Service at its Finest

Legacy Components

From fasteners to bearings, electrical products to aircraft, and everything in between, Florida-based Legacy Components remains one of America’s top-tier supply-chain management service providers.

Working primarily with original equipment manufacturers (OEMs) and contract manufacturers, Legacy Components’ services are unlike many other companies in the marketplace. It’s led to Legacy often serving as a filter for its prime contractors, vetting other suppliers.

Establishing and maintaining quality management systems for the distribution of electronic components and aerospace hardware, the company focuses on addressing and solving problems for clients. In truth, it seems that the same cannot be said for every competitor, especially those who do not go through aerospace certifications and quality procedures, the rules Legacy abides by.

To shield customers from having to employ additional vendors with consequent worries about quality, performance, and receiving the wrong products, Legacy works on their behalf. If, say, a massive American multinational such as Boeing needs a new component and Legacy has agreed to an overall low margin, the company will willingly source and provide it for them, eliminating delays or shortages because of terms or conditions.

Peace of mind
“It’s worth it for them to get peace of mind and good quality products, topped by our warranty on anything that leaves our building,” says Bruce Tharpe, Director of Sales with the company since 2015. “So it protects them, keeps their purchasing organized. They don’t have to substitute, and they don’t have to sacrifice their own quality standards to get materials for the lab or engineering spot buys, such as items purchased on eBay or Amazon or some online service you’ve never heard of.

“With some of these other services, you never know what you’re going to get. That’s one of our customized solutions,” he adds. “The Legacy Shield means we screen what our customers receive on their dock, saving time and revenue.”

Founded by President and Chief Executive Officer Kenneth Alvarez in 2011 – whose experience includes facilitating the distribution of electronic components to aerospace, automotive, defense, and mechanical device clients for other businesses – Legacy was formed to concentrate more on the component and aerospace side of the business. Growing to about 18 full-time employees, the company’s strategic Tampa location provides benefits to Legacy and customers alike.

A multitude of resources
“We are basically surrounded by a very lucrative area when it comes to aerospace, for example, and we have access to a multitude of materials,” says Tharpe. Situated close to MacDill Air Force Base, Tampa International Airport, the St. Pete-Clearwater International Airport and the United States Coast Guard (USGC), Legacy has many resources for materials.

Many airlines, companies, organizations, and branches of the military work with Legacy to access inventory. “The company can tap into that inventory, and it’s right around the corner from us in case someone needs it or they have an emergency situation or aircraft on ground.”

And by supporting nearby repair stations with equipment, Legacy can get products repaired, re-certified, tagged and sent back to customers quickly. Driven by customer requirements, Legacy can and does turn this proximity into a real win for its clients – if a customer needs a dedicated dealer for a specific brand, Legacy will go out and take up a relationship with the factory and become authorized on their behalf.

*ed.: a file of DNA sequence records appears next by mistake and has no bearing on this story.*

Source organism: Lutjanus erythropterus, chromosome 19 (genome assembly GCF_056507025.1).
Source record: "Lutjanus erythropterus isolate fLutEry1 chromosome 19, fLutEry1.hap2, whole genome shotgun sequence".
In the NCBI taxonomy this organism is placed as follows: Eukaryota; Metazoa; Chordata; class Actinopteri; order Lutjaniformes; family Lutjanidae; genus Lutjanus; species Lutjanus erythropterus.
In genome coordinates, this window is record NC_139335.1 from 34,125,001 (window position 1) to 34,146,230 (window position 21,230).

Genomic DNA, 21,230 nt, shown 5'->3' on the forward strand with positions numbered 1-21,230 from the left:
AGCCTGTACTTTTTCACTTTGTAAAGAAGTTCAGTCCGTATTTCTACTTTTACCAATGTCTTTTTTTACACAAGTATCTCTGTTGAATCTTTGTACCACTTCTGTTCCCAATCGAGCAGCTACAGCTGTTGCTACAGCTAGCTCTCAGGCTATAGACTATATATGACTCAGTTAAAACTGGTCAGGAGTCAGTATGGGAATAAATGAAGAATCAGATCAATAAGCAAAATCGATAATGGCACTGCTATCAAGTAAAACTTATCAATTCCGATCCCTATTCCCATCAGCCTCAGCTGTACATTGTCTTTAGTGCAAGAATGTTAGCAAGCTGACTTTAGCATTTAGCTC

Observing regulations
Selling to those customers worldwide allowed by the U.S. Government, Legacy customers in the main are American-based with offices in other countries such as China. Legacy provides different products and services to support those businesses.

One example is Virginia-based VSE Federal Services Group, which helps support the U.S. Military with logistical operations like setting up temporary tent cities and barracks for soldiers; training, maintenance, repair and overhaul.

“We keep everything within the ITAR/NAFTA confines, and we are very careful about that,” says Tharpe. “We check with the export laws, and we do export licenses as well — not every company does those. We assist our companies with export licensing. So that’s one of the unique things about us. A lot of companies would mess with those, but we offer that service for our clients.”

Governed by International Traffic in Arms Regulations (ITAR), Legacy keeps on top of changing situations in different countries, and conducts its business accordingly.

Working toward AS6081
Holding certifications including AS9120, Legacy Components is undergoing an audit, preparing for Stage 1 of AS6081, the next step up from AS, so the company can advance to the next higher standard.

The audit standards, created as a response to the growing number of counterfeit or fraudulent electronic parts in the aerospace supply chain (which poses great risks to safety, reliability and performance) “[provide] uniform requirements, practices and methods to mitigate the risks of purchasing and supplying fraudulent/counterfeit electronic parts,” according to global certification body NQA. For Legacy, AS6081 represents a big step forward for the company and its customers.